Wednesday, July 25, 2012

Escrima part 5


One of the most important practices in classical eskrima was dueling, without any form of protection. The matches were preceded by cock-fighting and could be held in any open space, sometimes in a specially constructed enclosure. Eskrimadors believe this tradition pre-dates the colonial period, pointing to similar practices of kickboxing matches in mainland Indochina as evidence. Spanish records tell of such duelling areas where cock-fights took place. The founders of most of the popular eskrima systems were famous duelists and legends circulate about how many opponents they killed. 
In rural areas throughout the Philippines today, modern eskrima matches are still held in dueling arenas. In bigger cities, recreations of duels are sometimes held at parks by local eskrima training-halls. These demonstrations are not choreographed beforehand but neither are they full-contact competitions. 

In modern times, public dueling has been deemed illegal in the Philippines to reduce legal problems that arose from injury or death.




After decades of lobbying and overdue recognition, Arnis/Eskrima/Kali was proclaimed as the official National Martial Art and Sport of the Philippines in January 2010. There are 2 main types of Eskrima practiced as a sport. The oldest and most common system used internationally is that of the WEKAF (World Eskrima Kali Arnis Federation). The more recent one is the Arnis Philippines (ARPI) system and was most prominently used during the 2005 Southeast Asian Games.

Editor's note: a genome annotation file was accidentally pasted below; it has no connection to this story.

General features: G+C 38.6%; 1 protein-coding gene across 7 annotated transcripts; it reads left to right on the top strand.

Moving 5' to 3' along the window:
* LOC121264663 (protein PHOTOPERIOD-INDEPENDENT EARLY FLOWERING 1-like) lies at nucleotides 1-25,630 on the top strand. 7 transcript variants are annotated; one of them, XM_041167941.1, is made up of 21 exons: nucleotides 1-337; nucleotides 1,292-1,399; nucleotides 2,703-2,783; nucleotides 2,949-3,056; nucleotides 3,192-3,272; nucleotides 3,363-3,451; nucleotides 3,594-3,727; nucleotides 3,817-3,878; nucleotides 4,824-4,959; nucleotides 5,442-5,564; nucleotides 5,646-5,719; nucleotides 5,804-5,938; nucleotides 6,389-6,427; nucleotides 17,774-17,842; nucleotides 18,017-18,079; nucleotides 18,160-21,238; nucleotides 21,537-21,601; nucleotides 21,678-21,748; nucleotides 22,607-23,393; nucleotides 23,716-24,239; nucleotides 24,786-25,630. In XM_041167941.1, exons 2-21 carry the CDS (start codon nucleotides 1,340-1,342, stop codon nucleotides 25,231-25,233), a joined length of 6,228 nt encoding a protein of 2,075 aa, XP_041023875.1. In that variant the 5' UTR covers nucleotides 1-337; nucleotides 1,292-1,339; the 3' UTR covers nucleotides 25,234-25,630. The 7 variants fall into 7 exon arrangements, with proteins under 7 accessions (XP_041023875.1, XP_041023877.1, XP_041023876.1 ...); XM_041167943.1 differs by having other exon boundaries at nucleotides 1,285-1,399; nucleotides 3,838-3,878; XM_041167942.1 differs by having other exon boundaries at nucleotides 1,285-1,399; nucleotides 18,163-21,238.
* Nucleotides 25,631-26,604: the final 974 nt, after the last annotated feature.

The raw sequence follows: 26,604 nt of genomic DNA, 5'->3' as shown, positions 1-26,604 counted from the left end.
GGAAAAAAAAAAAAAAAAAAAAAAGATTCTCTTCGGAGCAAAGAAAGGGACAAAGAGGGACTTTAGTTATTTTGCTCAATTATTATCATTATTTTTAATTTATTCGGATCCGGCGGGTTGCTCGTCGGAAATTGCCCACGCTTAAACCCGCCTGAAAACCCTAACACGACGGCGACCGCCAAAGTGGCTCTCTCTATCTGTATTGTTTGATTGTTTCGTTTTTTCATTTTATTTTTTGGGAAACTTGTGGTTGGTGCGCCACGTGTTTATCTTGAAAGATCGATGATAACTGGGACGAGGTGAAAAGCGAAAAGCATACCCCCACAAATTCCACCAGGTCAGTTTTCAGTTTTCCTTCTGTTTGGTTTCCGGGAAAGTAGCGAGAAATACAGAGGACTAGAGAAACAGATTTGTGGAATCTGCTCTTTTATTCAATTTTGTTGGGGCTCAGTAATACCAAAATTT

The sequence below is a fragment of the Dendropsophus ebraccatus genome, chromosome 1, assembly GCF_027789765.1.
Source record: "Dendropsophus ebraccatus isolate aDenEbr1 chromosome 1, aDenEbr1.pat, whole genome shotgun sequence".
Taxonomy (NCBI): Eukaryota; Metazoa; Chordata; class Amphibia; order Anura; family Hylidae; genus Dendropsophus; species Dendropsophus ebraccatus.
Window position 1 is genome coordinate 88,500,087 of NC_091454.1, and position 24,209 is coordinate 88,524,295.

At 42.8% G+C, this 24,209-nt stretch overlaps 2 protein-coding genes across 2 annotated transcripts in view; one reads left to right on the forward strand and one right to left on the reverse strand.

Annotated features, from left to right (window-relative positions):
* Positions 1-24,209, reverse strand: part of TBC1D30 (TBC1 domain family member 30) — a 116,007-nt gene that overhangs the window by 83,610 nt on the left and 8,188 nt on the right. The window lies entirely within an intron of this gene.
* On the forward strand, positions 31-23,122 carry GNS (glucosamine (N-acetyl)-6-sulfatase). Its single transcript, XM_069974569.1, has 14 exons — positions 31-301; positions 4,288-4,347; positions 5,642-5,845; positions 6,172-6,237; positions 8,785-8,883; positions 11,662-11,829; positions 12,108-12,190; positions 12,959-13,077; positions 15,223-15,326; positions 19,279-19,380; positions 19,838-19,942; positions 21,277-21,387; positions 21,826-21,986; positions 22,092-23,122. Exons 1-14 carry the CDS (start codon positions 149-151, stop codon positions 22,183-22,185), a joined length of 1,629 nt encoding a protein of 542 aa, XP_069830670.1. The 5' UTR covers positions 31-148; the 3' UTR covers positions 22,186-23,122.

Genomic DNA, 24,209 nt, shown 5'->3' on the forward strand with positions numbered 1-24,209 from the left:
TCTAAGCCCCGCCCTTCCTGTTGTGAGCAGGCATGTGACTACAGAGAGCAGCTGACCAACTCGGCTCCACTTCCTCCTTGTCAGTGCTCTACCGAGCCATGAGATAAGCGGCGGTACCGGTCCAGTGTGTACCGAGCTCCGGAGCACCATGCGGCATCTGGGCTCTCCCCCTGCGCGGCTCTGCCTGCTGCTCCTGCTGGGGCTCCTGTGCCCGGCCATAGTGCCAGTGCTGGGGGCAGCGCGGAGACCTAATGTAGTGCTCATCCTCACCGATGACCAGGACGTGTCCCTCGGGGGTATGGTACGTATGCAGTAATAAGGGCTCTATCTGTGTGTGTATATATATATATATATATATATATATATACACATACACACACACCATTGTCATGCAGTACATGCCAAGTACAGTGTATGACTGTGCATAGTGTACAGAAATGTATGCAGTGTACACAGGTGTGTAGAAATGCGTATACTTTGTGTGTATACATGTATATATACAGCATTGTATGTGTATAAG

The WEKAF system works on a 10-point must system similar to boxing where participants spar with live sticks while wearing a long padded vest with skirt and sleeves and a helmet similar to Kendo headgear. Hitting below the thigh is prohibited. This format has sometimes been criticized because it emphasizes a heavy offense at the expense of defensive techniques sometimes with players raining blows on each other without defending, giving rise to the impression that combatants are merely hitting each other in a disorganized way. This has been tackled by introducing a 'four second rule', to prevent constant and unrealistic attacks, and judges are not to score the same strike if used more than twice in succession. fighters will be warned and points removed for continuing after 2 warnings, but still the fights can easily come down to an unrealistic attack from an unskilled fighter impressing the judges with many body hits after taking two or three clear, strong hits to the hands and head.